Corona bites fuel facility
The project cost has escalated by billions and the deadline for completion is now apparently indefinitely extended.
13 March 2020 | Infrastructure
The minister of mines and energy, Tom Alweendo, yesterday said at a press briefing that the facility, which was supposed to have been finished in February, was “99%” complete but the completion date was now uncertain.
The storage facility was being built by a company called CBR, a joint venture between China Harbour Engineering Company (CHEC), the Roads Contractor Company (RCC), and a privately-owned Namibian company, Babyface Civils of Vaino Nghipondoka.
The project has been shrouded in controversy almost right from the start, when the National Petroleum Corporation of Namibia (Namcor) initiated it in 2010.
By then, in 2010, Namcor had already finalised a design and had finalised a prequalification of tenders. The project cost was estimated at N$800 million and it was to be built over a two-year period.
But the project faltered and when it was resuscitated in 2013, the budget had inexplicably ballooned to N$3.7 billion, which again rose to N$4.5 billion in 2014, and later to N$5.5 billion.
Another N$50 million is still to be added to the cost for a firefighting station.
By 2014 the project was supposed to be finalised within three years. The deadline was later extended to the middle of 2017.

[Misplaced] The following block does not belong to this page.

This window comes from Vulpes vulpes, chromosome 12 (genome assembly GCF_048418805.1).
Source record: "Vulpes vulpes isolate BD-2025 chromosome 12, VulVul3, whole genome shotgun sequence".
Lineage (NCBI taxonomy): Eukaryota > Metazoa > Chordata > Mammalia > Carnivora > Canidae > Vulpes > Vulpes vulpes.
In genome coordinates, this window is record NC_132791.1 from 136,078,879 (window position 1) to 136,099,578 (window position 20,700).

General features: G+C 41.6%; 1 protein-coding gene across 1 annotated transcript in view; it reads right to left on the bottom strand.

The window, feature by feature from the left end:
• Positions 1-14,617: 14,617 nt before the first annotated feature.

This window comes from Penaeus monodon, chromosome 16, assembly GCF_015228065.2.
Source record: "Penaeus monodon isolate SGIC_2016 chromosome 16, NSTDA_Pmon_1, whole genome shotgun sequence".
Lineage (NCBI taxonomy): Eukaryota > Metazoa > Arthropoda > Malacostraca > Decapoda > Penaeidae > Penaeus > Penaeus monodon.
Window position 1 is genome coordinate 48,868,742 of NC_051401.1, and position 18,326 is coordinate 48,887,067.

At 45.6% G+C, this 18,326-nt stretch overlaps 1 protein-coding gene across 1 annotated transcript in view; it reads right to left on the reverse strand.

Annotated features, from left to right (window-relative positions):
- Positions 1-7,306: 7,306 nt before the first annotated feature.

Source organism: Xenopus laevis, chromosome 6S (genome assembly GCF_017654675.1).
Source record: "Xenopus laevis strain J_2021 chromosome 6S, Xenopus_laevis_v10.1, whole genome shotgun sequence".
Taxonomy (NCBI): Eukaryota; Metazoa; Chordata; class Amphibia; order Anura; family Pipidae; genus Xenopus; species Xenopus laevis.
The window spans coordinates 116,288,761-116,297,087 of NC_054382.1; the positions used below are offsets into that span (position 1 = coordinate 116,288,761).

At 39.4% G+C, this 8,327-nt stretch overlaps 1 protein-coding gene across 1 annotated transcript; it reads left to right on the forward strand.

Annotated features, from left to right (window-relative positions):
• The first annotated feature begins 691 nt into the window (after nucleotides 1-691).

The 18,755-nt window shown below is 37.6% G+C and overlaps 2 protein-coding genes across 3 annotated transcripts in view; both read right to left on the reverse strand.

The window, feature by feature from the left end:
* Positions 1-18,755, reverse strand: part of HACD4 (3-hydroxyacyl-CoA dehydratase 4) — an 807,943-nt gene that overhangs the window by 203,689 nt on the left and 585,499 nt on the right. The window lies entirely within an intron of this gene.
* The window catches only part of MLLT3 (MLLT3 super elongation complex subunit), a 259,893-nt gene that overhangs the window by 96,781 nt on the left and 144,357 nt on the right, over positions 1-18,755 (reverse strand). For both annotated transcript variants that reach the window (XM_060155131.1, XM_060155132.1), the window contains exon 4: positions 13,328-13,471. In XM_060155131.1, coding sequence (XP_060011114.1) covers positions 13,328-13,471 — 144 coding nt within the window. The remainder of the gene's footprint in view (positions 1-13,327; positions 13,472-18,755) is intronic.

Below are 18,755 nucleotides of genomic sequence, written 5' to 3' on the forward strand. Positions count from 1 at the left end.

Alweendo said the price had escalated because the design was changed. A new jetty had to be built at an additional cost of N$2.7 billion. The new firefighting station is said to replace an “obsolete” one on the old jetty.
The tender price was also exposed to foreign currency fluctuation because 80% of the tender price was given in unhedged US dollars. This matter was subject to an Anti-Corruption Commission (ACC) investigation, which came up inconclusively.
But the plot kept on thickening when the erstwhile Tender Board chaired then by finance executive director Ericah Shafuda agreed that more land was required for the facility. CHEC, the Chinese contractor on the project, had first recommended to Namcor to buy an additional 5 000 square metres of land on which the tanks were to be placed.
The twist in the tail is that CHEC was the owner of the land, which it had offered at N$23.3 million - which at the time was three times more than the market value of N$9.3 million.
CHEC had bought the piece of land a month after it was awarded the fuel storage facility contract.
Cabinet last week instructed the mines ministry to conduct a technical evaluation to gauge whether the tank heights are commensurate with the size of the land, and to find out the process and manner of the “mismatch”.
The investigation is also to ascertain if there was a breach of confidential information, suggesting that the Chinese firm may have had inside information which brought about its purchasing of the land.
Cabinet also directed the mines and finance ministries to seek an adequate valuation of the land to ensure that a proper market-related price is to be paid.
'The biggest lesson'
Alweendo, who was the chairperson of ministerial committee tasked to oversee those who implemented the project, yesterday said the “biggest lesson” learnt from this was this: “We should probably have taken more time to really understand the scope of the project and not to continue adding items as we went along. The timing of three years maybe probably was not right. If we had spent more time to understand the scope of the project, we may have saved time and probably also money.”